Do your e-mail habits make you a Pesky Crow or Incommunicado Ostrich?
YOUR e-mail habits may reveal more about you than you think. Scottish researchers have matched types of bird to patterns of e-mailing in a bid to improve the etiquette of online message users.
Academics at Glasgow University and the University of West of Scotland say e-mail has almost superseded letters and the fax machine as the primary method of written communication, particularly in business.
But they say the increased use of e-mail has also resulted in the development of “particular idiosyncratic patterns of e-mailing behaviour that can either delight or enrage”.
The researchers labelled a total of 12 bird-like characteristics of e-mail users, which are listed right.
They include the “Compulsive Woodpecker”, “Incommunicado Ostrich”, “Caterwauling Peacock” and “Back-Covering Emu”.
Dr Karen Renaud, senior lecturer at Glagow University’s school of computing science, said: “E-mail has rapidly become a vital tool and a lot of people we spoke to say they would not be able to do their jobs without it. However, many people have gripes about e-mail.
“Some people find themselves checking e-mail all the time, even during evenings, weekends and holidays, while others complain about how other people behave when using e-mail.
“When we analysed all the findings, we realised we could categorise e-mail behaviours and match them to the characteristics of some well-known birds.”
Dr Renaud added: “It is likely most people will be able to identify some of their e-mail correspondents with these behaviours and perhaps even recognise their own e-mail style.
“However, what the research really highlights is that e-mail is a great source of stress for many people.
“Too often, e-mail is used instead of a more suitable means of communication, like actually talking to someone.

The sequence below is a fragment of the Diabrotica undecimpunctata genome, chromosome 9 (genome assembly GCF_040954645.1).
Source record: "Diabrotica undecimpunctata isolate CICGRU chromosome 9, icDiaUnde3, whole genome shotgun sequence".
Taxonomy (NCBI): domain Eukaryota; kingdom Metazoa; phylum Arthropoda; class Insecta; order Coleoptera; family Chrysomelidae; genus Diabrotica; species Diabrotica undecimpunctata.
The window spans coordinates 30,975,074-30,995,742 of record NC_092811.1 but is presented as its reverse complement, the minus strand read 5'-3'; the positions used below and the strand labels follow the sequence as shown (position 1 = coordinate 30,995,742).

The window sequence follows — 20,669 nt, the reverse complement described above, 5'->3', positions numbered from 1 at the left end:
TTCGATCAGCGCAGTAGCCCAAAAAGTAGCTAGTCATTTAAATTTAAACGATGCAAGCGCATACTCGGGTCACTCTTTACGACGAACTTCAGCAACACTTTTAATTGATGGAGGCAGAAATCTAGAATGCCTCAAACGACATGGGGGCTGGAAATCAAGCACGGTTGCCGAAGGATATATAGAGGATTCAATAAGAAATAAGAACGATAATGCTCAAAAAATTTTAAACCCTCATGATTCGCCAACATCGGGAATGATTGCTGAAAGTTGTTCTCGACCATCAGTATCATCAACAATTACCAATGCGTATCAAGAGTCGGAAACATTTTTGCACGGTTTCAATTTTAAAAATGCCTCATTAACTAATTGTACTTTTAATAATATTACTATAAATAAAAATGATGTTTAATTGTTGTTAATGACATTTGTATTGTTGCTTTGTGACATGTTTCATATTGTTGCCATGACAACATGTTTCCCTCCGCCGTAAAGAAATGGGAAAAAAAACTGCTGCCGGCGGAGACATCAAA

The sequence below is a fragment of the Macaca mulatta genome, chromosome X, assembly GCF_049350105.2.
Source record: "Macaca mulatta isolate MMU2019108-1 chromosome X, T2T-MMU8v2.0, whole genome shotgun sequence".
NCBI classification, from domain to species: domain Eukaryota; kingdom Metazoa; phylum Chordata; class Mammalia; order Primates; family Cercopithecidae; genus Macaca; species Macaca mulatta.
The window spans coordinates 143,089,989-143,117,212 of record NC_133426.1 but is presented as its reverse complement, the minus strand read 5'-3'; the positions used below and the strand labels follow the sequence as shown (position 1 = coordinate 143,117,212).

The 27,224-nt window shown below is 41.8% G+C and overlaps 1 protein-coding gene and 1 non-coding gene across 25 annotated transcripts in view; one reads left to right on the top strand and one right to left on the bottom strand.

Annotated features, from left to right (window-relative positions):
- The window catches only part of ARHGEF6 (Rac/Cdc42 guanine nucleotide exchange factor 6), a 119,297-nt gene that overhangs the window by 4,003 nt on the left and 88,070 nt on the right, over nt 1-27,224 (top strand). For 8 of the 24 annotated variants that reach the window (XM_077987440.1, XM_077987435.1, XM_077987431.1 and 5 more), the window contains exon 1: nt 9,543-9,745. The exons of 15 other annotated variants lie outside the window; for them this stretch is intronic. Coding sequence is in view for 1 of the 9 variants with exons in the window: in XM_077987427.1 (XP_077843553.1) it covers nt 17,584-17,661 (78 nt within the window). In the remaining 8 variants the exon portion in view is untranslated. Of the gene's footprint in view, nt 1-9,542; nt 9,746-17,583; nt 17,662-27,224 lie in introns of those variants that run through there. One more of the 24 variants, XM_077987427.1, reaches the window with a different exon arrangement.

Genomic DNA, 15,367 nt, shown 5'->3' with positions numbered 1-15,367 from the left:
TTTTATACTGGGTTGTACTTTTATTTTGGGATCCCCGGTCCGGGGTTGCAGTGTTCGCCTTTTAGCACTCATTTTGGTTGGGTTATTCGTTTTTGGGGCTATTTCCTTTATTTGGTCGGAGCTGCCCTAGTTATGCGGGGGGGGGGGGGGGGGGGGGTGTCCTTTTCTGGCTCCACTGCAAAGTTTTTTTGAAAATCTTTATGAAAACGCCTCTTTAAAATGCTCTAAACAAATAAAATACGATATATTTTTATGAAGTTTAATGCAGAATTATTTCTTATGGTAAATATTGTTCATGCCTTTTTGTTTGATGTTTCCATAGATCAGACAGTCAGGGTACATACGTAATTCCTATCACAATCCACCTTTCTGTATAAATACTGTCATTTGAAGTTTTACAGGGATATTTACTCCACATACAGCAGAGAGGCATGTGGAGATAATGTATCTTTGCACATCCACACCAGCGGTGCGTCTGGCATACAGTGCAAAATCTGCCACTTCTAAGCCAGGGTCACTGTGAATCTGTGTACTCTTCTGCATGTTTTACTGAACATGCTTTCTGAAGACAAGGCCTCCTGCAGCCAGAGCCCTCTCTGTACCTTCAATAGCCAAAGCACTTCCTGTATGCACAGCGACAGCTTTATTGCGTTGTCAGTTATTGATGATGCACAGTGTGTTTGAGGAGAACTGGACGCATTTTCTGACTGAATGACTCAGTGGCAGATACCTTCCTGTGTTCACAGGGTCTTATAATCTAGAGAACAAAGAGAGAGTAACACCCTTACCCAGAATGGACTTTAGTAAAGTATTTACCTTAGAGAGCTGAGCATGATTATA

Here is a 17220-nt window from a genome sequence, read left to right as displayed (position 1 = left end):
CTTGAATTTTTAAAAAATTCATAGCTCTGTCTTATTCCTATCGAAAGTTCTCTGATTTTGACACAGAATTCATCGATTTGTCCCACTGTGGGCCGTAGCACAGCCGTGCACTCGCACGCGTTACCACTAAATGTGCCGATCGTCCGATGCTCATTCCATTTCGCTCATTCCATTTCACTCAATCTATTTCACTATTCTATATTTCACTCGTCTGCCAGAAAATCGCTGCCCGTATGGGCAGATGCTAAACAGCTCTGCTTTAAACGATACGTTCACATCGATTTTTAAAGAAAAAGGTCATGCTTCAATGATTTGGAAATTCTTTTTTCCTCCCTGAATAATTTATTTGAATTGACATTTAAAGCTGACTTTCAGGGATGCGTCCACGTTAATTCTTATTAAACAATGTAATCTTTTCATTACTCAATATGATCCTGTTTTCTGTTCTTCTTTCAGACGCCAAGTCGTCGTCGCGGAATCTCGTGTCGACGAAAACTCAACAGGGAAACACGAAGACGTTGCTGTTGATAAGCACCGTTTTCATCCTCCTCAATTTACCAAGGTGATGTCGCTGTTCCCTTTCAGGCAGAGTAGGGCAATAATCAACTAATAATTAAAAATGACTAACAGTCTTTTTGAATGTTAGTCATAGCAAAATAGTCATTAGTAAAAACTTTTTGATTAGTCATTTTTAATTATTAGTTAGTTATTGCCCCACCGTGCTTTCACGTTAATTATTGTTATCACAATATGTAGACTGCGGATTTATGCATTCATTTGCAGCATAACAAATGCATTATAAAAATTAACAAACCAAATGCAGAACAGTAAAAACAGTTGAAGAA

“People send e-mail without thinking of the cost to the recipient but if everyone does this, we all become much less efficient and no-one wins.
“People need to think before they send an e-mail: is this really the best way of communicating?”
“Even if it is, you should still think before you click.
The full list of email behavioural types:
Compulsive Woodpecker: Can’t resist reading email at all hours of the day and night.
Hibernating Poorwill: Reads email only occasionally so that senders can never rely on them.
Incommunicado Ostrich: Reads emails but doesn~t reply to them. Often to be seen with the Hibernating Poorwill.
Caterwauling Peacock: Broadcasts emails to all and sundry, claiming that people ~need to know~ when actually he is grandstanding.
Pesky Crow: Leans on others by means of email, sending multiple versions of the same document, or sending multiple emails about the same topic. This bird inspires fear and loathing in the hearts of other birds.
Buck-Passing Cuckoo: Sends emails to others asking them to carry out some task she should do herself, and then leaves quickly and mimics the Incommunicado Ostrich so that the unfortunate recipient is left carrying the baby.
Back-Covering Emu: Sends emails in order to be able to prove, at a later date, that the information was passed on.
Camouflaging Woodcock: Uses blind copy to send copies of emails to other recipients without the main recipient’s knowledge. Unlike the Back-covering Emu, this bird is seldom seen in all its glory.
Echoing Mynah: Acknowledges all emails. For example engages in exchange something like: ‘thanks’, then ‘my pleasure’, then ‘thanks again’.
Boorish Parrot: Sends abusive or inappropriate emails and fails to understand why others get upset by them.
Echolalia Mockingbird: A serial forwarder, sending chain emails, online petitions and anything else that takes his fancy. Most of these emails have a subject line starting with ~FW~. This bird is easily ignored by other birds, but doesn~t know why.
Night Owl: The midnight emailer, who fails to understand that others do wish to have ~time out~. This bird flocks with the Lightning Response Hummingbird.
Hoarding Magpie: Keeps hundreds of emails in the inbox but can never find exactly the one they are looking for.
Lightning-Response Hummingbird: Responds immediately to email, and expects an immediate response in return.
Popular Robin: Simply does not allow email to dictate. They take the time to speak to people whenever possible and do not let email to take over their lives. This bird is the, favourite amongst all the birds.
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Thursday 23 May 2013
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